Setting Limits on Love - Usha Jesudasan
Setting limits on loveUSHA JESUDASAN
|Did you ever think that possessiveness could be a form of violence?|
I have lost count of the letters I have received from women whose husbands not only deny them basic rights through their possessive behaviour but also prevent them from keeping in touch with their families, escort them to and from work, and curtail all other relationships and activities other than housework. Indian mothers are especially famous for being possessive of their sons. Have you ever thought of such possessiveness as a form of violence? You may be the nicest of women, but if you are a possessive mother, then you could easily be a himsa person.
The dominant nature of relationships today is of the possessive himsa kind due to poor self confidence, a low level of creativity, and deep feelings of being unloved. Such people are very insecure and are afraid of othersâ€™ freedom. They assume that unless they bind their loved ones, they will be left behind, or not loved in return. So they suffocate them with their possessive violent love.
Possessiveness in relationships is all about who wants to control whom. Controlling another person often means a power struggle, dominance and inflicting another lifestyle on the less aggressive person. It leaves the possessive person with constant pangs of anxiety and the need to be on guard. This tension does not give room for ahimsa minded values.
Very often, possessiveness is mistaken for love. "Thats my way of showing how much I care," said one lady. Nothing kills a good relationship faster than being excessively possessive. When possessiveness takes over, the space between two individuals shrinks until it gets reduced to nothing.
A feisty young woman from a small town came to the city to earn her living. Her distant cousin helped introduce her to city life and her new job. She was a quick learner, and he was happy with how much she had changed. They fell in love. But what should be a wonderful love story changed, as he became possessive and made demands and put limits on her emotions, time and friendships. He became angry when she withdrew from him, as he felt used. Finally after a big argument, she told him what a great teacher and influence he had been and how angry and hurt she was at being treated like his prisoner. He felt sad now that he knew the reason for her resentment. It was not lack of love for him, but his possessiveness that drove her away from him.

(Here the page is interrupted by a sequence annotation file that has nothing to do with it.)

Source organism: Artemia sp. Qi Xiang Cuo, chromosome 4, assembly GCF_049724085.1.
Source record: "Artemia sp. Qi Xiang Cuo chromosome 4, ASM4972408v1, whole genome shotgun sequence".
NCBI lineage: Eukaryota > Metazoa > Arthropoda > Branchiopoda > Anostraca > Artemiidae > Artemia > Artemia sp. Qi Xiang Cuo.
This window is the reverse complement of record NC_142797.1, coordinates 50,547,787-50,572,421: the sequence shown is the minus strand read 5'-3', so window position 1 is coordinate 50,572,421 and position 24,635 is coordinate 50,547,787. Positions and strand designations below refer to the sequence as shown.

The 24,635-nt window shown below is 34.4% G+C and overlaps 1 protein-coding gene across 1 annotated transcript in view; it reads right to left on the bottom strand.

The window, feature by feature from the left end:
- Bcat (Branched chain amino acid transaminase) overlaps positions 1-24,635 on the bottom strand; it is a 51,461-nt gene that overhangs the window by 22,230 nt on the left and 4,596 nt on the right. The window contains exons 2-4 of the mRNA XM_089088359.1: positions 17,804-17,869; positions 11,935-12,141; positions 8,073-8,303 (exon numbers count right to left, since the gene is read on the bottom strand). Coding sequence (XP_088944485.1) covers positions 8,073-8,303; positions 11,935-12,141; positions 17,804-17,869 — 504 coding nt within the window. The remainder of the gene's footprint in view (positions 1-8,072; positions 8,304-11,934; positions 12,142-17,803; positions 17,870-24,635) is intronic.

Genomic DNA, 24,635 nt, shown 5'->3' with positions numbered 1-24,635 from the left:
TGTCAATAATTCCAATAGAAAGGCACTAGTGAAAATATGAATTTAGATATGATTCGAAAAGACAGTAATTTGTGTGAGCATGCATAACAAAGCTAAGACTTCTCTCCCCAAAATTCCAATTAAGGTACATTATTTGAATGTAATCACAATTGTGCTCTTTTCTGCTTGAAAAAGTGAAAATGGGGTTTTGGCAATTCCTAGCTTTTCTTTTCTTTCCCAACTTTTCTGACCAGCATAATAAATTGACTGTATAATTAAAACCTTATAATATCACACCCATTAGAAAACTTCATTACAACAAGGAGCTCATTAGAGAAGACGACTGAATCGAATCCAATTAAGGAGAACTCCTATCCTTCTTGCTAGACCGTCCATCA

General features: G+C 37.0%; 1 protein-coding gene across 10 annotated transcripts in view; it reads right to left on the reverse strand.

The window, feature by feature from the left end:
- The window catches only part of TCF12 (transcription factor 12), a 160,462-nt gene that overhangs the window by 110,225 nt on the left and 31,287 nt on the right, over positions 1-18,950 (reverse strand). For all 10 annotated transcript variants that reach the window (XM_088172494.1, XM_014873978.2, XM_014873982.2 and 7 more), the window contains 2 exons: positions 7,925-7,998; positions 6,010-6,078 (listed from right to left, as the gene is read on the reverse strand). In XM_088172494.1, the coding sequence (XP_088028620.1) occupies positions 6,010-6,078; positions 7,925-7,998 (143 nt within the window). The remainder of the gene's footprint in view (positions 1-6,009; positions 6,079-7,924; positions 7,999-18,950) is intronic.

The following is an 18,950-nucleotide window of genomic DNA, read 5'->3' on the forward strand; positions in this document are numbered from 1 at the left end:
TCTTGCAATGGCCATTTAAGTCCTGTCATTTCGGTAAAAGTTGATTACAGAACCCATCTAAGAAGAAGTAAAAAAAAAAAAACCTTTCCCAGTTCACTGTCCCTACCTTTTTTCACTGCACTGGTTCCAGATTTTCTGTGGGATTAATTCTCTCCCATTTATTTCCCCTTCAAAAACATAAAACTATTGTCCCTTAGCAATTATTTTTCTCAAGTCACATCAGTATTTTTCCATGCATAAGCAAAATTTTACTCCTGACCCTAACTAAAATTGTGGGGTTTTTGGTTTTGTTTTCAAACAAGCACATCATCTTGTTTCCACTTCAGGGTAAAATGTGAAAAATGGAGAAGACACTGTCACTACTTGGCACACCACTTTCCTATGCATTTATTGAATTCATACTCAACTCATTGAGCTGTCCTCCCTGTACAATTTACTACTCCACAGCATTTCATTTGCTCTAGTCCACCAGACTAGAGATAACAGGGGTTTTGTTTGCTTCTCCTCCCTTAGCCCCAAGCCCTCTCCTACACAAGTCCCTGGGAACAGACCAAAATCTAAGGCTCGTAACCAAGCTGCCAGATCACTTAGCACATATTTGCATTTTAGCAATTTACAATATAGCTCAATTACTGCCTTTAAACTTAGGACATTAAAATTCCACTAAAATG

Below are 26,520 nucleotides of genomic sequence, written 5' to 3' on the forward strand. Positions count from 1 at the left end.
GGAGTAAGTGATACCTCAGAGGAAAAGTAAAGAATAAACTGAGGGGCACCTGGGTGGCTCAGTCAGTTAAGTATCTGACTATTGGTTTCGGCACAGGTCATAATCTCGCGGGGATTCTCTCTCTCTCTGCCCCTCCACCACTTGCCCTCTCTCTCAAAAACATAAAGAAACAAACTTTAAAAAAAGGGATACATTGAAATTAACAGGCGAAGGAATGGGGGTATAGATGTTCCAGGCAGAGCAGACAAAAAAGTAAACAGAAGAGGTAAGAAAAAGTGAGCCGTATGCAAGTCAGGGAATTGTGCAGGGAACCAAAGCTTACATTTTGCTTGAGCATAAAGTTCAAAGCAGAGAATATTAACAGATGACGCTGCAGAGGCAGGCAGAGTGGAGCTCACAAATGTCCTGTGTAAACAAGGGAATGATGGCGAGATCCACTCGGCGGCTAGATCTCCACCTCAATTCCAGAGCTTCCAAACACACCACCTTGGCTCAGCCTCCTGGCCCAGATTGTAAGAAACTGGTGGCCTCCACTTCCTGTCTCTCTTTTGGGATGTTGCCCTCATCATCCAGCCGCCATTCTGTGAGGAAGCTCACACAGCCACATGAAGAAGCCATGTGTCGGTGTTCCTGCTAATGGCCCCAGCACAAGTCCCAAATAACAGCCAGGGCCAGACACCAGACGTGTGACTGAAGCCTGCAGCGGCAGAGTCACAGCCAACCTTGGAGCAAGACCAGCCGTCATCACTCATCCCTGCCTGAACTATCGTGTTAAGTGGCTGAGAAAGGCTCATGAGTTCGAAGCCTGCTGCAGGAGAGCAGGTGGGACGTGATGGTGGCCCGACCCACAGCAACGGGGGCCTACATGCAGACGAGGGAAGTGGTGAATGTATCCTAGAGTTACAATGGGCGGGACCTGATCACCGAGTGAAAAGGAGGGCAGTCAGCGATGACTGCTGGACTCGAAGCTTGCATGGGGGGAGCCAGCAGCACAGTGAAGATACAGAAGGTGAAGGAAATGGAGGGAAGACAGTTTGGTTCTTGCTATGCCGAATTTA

Good relationships - whether between friends, spouses or partners - are about nurturing, caring, and loving each other without putting limits on the other. To grow, one needs sincere affection and constant dialogue to make sure they donâ€™t fall into the possessive trap.
How can a possessive himsa person, become ahimsa minded? An easy way is to keep reminding ourselves that our wife/husband/son/friend is not an object but a real person with feelings, hopes and dreams of their own. Learn to listen to their feelings, their hopes and achievements. A man, woman or child who is allowed to grow without fetters or feeling suffocated will truly appreciate the parent, spouse, friend who gave him/her freedom. And instead of moving away from them will only get closer in love. Remember Nelson Mandelas words "That I am not truly free, if I am taking away someone elseâ€™s freedom, just as I am not free if my freedom is taken away from me."
Every ahimsa minded person should read and reflect on the poet Khalil Gibran words. "Let there be spaces in your togetherness,/And let the winds of the heavens dance between you./Love one another, but make not a bond of love:/Let it rather be a moving sea between the shores of your souls.../Give your hearts, but not into each otherâ€™s keeping."
If you have followed the ahimsa way of life and wish to share your story, please write to the author at www.ushajesudasan,com firstname.lastname@example.org
Courtesy: The Hindu